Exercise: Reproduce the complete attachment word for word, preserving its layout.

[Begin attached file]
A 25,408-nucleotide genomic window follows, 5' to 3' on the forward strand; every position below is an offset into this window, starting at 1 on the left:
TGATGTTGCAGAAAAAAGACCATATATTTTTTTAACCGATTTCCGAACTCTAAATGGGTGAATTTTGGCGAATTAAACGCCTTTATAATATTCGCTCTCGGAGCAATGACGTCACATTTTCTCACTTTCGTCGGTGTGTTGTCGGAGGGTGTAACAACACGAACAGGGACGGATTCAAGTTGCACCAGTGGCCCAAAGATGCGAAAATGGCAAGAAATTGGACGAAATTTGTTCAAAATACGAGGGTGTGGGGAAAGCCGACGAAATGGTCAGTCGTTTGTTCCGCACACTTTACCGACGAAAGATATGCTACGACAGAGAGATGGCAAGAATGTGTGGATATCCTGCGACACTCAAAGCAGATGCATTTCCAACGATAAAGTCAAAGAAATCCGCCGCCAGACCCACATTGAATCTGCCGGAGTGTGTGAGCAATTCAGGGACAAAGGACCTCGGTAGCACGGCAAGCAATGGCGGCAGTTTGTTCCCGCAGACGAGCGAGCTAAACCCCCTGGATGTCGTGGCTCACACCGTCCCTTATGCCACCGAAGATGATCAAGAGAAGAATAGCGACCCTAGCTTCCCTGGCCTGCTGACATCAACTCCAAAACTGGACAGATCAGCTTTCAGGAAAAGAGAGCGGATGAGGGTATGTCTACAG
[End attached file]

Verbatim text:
A 25,408-nucleotide genomic window follows, 5' to 3' on the forward strand; every position below is an offset into this window, starting at 1 on the left:
TGATGTTGCAGAAAAAAGACCATATATTTTTTTAACCGATTTCCGAACTCTAAATGGGTGAATTTTGGCGAATTAAACGCCTTTATAATATTCGCTCTCGGAGCAATGACGTCACATTTTCTCACTTTCGTCGGTGTGTTGTCGGAGGGTGTAACAACACGAACAGGGACGGATTCAAGTTGCACCAGTGGCCCAAAGATGCGAAAATGGCAAGAAATTGGACGAAATTTGTTCAAAATACGAGGGTGTGGGGAAAGCCGACGAAATGGTCAGTCGTTTGTTCCGCACACTTTACCGACGAAAGATATGCTACGACAGAGAGATGGCAAGAATGTGTGGATATCCTGCGACACTCAAAGCAGATGCATTTCCAACGATAAAGTCAAAGAAATCCGCCGCCAGACCCACATTGAATCTGCCGGAGTGTGTGAGCAATTCAGGGACAAAGGACCTCGGTAGCACGGCAAGCAATGGCGGCAGTTTGTTCCCGCAGACGAGCGAGCTAAACCCCCTGGATGTCGTGGCTCACACCGTCCCTTATGCCACCGAAGATGATCAAGAGAAGAATAGCGACCCTAGCTTCCCTGGCCTGCTGACATCAACTCCAAAACTGGACAGATCAGCTTTCAGGAAAAGAGAGCGGATGAGGGTATGTCTACAG